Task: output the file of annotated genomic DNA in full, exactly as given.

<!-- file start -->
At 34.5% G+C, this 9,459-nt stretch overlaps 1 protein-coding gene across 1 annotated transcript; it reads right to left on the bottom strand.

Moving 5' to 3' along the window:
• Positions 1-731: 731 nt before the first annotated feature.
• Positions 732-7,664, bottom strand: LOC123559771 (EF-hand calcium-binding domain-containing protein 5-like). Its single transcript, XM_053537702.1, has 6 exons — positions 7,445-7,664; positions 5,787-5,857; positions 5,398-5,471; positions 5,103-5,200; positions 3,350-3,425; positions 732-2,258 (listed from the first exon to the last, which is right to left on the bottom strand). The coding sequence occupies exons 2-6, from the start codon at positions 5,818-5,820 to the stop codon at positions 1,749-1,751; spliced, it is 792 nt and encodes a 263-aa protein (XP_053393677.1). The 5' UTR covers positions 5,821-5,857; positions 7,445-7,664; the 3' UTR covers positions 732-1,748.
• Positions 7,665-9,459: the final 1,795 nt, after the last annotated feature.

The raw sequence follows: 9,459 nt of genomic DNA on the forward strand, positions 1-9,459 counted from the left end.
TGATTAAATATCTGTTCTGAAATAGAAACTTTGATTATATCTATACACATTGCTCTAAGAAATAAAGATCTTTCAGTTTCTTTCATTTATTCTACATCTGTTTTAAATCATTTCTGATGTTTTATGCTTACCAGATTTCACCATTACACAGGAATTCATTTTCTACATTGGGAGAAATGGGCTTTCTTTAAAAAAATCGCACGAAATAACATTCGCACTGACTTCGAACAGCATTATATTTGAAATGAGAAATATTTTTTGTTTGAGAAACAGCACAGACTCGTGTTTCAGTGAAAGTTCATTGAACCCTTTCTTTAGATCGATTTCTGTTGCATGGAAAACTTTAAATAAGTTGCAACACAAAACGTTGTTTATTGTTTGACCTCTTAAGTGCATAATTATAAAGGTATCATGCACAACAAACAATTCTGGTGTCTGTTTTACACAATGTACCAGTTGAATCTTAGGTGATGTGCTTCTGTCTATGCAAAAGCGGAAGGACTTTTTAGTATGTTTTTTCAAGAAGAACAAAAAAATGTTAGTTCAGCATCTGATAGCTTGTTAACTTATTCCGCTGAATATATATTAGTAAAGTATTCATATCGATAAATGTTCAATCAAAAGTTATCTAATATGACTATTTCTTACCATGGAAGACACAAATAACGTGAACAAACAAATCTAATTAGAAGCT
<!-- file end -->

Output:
At 34.5% G+C, this 9,459-nt stretch overlaps 1 protein-coding gene across 1 annotated transcript; it reads right to left on the bottom strand.

Moving 5' to 3' along the window:
• Positions 1-731: 731 nt before the first annotated feature.
• Positions 732-7,664, bottom strand: LOC123559771 (EF-hand calcium-binding domain-containing protein 5-like). Its single transcript, XM_053537702.1, has 6 exons — positions 7,445-7,664; positions 5,787-5,857; positions 5,398-5,471; positions 5,103-5,200; positions 3,350-3,425; positions 732-2,258 (listed from the first exon to the last, which is right to left on the bottom strand). The coding sequence occupies exons 2-6, from the start codon at positions 5,818-5,820 to the stop codon at positions 1,749-1,751; spliced, it is 792 nt and encodes a 263-aa protein (XP_053393677.1). The 5' UTR covers positions 5,821-5,857; positions 7,445-7,664; the 3' UTR covers positions 732-1,748.
• Positions 7,665-9,459: the final 1,795 nt, after the last annotated feature.

The raw sequence follows: 9,459 nt of genomic DNA on the forward strand, positions 1-9,459 counted from the left end.
TGATTAAATATCTGTTCTGAAATAGAAACTTTGATTATATCTATACACATTGCTCTAAGAAATAAAGATCTTTCAGTTTCTTTCATTTATTCTACATCTGTTTTAAATCATTTCTGATGTTTTATGCTTACCAGATTTCACCATTACACAGGAATTCATTTTCTACATTGGGAGAAATGGGCTTTCTTTAAAAAAATCGCACGAAATAACATTCGCACTGACTTCGAACAGCATTATATTTGAAATGAGAAATATTTTTTGTTTGAGAAACAGCACAGACTCGTGTTTCAGTGAAAGTTCATTGAACCCTTTCTTTAGATCGATTTCTGTTGCATGGAAAACTTTAAATAAGTTGCAACACAAAACGTTGTTTATTGTTTGACCTCTTAAGTGCATAATTATAAAGGTATCATGCACAACAAACAATTCTGGTGTCTGTTTTACACAATGTACCAGTTGAATCTTAGGTGATGTGCTTCTGTCTATGCAAAAGCGGAAGGACTTTTTAGTATGTTTTTTCAAGAAGAACAAAAAAATGTTAGTTCAGCATCTGATAGCTTGTTAACTTATTCCGCTGAATATATATTAGTAAAGTATTCATATCGATAAATGTTCAATCAAAAGTTATCTAATATGACTATTTCTTACCATGGAAGACACAAATAACGTGAACAAACAAATCTAATTAGAAGCT